|The Rules of the Game ~ Jean Renoir (1939)|
Satire was tackled a lot of the famed foreign directors of yesteryear. So many political opinions, ideas and criticisms, as well as social allegories were delivered to the public in the form of witty, character driven assessments of a specific time, place and relevance. Of those satires, The Rules of the Game may be the best. Still so charming, witty and downright poignant today, Renoirs most beloved 'classic' is just that, classic.
|La Passion de Jeanne d'Arc ~ Carl Theodor Dreyer (1928)|
There are few images in cinema that strike such a feeling of heartbreak in a cinephile as the one above. It's such an iconic still that even as recent as 2012's Les Miserables, people were making mention of it. Yes, La Passion de Jeanne d'Arc is a film that everyone should see, study, embrace and lament over. Maria Falconetti, who famously retired after delivering one of the greatest performances of all time, delivers such chilling realism here as our doomed heroine that one is absolutely spellbound but every fiber of this performance. Silent, yet screaming to the heavens, this film is one that you will NEVER forget.
|Bringing Up Baby ~ Howard Hawks (1938)|
Oh Cary Grant. Oh Katharine Hepburn. What a pair these two made. With screwball comedies being a 'thing' back in the late 30's, early 40's, these two were really at the tip top of their game with each of their films together (another one coming later on in the list) and this splendid little film about a man who meets a girl who has a leopard is just so much fun. Sometimes a film doesn't have to be anything more than that, and the great thing about Bringing Up Baby is that the wit and charm and hilarity of it all is so sharp and so focused that it literally rivals the best of the best, even by today's standards. That term 'they don't make 'em like they used to' should be applied to films like this.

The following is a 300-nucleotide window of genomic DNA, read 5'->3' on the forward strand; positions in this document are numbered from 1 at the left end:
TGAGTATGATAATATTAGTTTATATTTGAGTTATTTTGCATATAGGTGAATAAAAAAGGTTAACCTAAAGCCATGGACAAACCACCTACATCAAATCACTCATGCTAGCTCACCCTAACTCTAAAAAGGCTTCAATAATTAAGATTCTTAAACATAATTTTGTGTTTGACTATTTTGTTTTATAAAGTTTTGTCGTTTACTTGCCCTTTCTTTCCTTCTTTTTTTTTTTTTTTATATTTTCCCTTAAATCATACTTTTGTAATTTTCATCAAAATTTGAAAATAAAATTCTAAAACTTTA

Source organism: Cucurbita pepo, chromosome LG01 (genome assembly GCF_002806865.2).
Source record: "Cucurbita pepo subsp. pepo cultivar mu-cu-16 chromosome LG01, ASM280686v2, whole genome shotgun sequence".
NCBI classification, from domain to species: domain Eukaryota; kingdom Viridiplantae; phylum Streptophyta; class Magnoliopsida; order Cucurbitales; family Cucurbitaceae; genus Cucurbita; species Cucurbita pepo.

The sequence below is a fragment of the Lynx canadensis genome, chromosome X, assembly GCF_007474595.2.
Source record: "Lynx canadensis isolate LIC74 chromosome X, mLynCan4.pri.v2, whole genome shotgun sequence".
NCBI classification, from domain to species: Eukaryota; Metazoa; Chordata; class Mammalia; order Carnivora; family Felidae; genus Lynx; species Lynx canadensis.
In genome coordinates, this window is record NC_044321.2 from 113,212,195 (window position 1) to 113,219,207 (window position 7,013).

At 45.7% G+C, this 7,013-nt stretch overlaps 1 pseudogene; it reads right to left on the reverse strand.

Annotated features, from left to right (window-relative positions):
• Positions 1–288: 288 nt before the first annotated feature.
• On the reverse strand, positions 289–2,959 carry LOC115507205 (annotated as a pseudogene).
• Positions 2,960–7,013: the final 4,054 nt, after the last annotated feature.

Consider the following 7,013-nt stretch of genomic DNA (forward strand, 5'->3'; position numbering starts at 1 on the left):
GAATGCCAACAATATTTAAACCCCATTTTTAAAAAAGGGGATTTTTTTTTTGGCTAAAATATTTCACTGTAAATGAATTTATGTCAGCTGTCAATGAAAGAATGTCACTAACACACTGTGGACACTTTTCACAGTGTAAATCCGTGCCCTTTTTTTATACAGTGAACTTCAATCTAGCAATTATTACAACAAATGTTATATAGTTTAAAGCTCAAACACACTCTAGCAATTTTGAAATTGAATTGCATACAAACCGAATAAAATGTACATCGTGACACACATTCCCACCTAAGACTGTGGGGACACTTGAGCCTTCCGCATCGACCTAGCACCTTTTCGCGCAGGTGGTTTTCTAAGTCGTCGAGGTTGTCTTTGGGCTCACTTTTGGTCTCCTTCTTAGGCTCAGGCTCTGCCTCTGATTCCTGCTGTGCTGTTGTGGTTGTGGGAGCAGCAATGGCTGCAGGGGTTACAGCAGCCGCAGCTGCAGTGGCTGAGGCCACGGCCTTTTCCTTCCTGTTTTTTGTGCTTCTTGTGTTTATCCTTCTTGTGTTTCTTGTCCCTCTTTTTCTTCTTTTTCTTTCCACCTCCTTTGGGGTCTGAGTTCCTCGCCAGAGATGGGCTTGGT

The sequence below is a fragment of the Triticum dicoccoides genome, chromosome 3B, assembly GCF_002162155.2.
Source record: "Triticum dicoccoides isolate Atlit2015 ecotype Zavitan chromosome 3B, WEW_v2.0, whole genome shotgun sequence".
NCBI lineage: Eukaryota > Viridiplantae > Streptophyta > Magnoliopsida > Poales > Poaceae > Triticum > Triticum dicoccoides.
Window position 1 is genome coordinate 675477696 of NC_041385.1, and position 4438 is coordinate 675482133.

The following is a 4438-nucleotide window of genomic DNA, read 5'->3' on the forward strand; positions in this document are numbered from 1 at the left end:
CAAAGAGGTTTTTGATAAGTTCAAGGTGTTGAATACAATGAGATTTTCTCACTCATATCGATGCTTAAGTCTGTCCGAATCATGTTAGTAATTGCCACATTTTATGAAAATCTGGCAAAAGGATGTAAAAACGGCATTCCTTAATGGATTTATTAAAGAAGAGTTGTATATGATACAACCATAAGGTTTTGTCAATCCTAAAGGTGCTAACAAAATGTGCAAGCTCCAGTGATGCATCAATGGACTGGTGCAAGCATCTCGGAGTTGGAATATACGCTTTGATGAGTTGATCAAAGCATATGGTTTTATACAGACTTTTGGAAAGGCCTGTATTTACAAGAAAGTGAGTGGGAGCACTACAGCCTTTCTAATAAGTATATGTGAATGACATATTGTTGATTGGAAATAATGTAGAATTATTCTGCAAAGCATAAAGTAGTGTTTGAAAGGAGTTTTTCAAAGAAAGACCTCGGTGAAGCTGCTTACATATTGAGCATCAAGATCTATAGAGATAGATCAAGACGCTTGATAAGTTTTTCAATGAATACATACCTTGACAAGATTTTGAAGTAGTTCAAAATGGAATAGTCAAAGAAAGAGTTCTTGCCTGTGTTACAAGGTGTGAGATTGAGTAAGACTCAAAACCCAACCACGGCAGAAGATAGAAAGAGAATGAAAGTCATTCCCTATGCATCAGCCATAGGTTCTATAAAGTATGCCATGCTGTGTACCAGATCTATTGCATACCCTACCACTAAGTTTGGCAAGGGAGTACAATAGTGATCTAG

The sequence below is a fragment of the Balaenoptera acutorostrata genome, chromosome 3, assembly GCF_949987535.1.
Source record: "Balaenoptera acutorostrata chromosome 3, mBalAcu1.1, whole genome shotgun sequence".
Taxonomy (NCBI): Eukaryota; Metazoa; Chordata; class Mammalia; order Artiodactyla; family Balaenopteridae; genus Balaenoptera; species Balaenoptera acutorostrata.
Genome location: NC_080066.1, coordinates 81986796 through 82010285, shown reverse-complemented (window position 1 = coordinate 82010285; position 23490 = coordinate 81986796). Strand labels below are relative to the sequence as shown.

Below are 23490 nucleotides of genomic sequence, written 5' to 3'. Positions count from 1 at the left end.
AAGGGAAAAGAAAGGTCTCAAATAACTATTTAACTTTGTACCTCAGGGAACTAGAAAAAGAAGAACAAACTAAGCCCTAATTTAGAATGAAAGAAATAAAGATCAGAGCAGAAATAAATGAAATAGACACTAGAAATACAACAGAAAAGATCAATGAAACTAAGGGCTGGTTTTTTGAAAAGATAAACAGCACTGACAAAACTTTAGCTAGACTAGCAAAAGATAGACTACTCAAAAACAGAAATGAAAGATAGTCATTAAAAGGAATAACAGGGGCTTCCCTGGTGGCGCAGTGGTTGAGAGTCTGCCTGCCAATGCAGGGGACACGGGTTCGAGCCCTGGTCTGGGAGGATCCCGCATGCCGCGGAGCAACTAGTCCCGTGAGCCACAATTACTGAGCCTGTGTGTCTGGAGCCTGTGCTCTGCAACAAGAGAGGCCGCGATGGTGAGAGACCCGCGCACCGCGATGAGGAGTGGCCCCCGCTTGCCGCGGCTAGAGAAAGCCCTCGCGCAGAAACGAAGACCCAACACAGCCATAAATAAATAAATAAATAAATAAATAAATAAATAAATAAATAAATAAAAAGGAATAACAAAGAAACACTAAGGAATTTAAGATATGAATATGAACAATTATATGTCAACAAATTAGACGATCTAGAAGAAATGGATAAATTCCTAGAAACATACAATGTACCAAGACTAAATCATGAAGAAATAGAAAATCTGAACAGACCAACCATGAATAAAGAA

|Paper Moon ~ Peter Bogdanovich (1973)|
Some films just have me by the heartstrings. They are my heartbeats, so-to-speak. Paper Moon is one of those films. I've already talked a bit about this one (including the mention of a certain tattoo), and I meant every word. This movie is just so special, so articulate, so profound in all the ways in which is elaborates on this complicated thing called fatherhood. The performances by 'father/daughter' duo Ryan and Tatum is just electric and so charismatic and honest. I fall for it every time and fawn all over it's every scene. LOVE, LOVE, LOVE!
|Black Narcissus ~ Michael Powell & Emeric Pressburger (1947)|
There comes a point while watching any Powell & Pressburger film where you literally think to yourself, "I didn't realize films could look like this." It's a surreal moment, for the seemingly seamless combination of beauty and madness feels so contradictory and yet so overwhelmingly 'right'. Black Narcissus nails that symmetry. Tackling themes as heavy as religion, faith and mental illness, this film simmers along with such electricity until it finally explodes with a finale so commanding we are left exhausted, but in a good way. Arguably Kerr's finest moment, and containing one of the most incredible villains (if you want to label her that) in all of film history, Black Narcissus is a film 'experience', and we like those.